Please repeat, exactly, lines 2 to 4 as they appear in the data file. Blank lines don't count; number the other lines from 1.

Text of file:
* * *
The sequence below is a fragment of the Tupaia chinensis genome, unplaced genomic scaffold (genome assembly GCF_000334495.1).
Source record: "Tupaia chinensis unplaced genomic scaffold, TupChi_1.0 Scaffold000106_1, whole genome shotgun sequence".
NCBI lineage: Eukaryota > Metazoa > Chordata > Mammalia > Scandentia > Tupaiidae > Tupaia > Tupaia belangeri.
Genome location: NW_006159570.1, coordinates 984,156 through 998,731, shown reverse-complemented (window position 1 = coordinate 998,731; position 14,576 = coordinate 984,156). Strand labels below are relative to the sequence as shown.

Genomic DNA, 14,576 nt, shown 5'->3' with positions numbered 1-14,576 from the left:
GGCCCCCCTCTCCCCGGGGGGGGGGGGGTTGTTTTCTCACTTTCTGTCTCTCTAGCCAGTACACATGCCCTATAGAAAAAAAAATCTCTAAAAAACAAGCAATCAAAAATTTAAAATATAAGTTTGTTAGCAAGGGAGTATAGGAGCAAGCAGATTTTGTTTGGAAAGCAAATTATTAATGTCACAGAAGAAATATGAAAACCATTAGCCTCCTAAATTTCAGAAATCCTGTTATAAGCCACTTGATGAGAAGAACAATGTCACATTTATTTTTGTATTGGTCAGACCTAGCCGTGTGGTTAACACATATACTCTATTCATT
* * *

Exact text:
Source record: "Tupaia chinensis unplaced genomic scaffold, TupChi_1.0 Scaffold000106_1, whole genome shotgun sequence".
NCBI lineage: Eukaryota > Metazoa > Chordata > Mammalia > Scandentia > Tupaiidae > Tupaia > Tupaia belangeri.
Genome location: NW_006159570.1, coordinates 984,156 through 998,731, shown reverse-complemented (window position 1 = coordinate 998,731; position 14,576 = coordinate 984,156). Strand labels below are relative to the sequence as shown.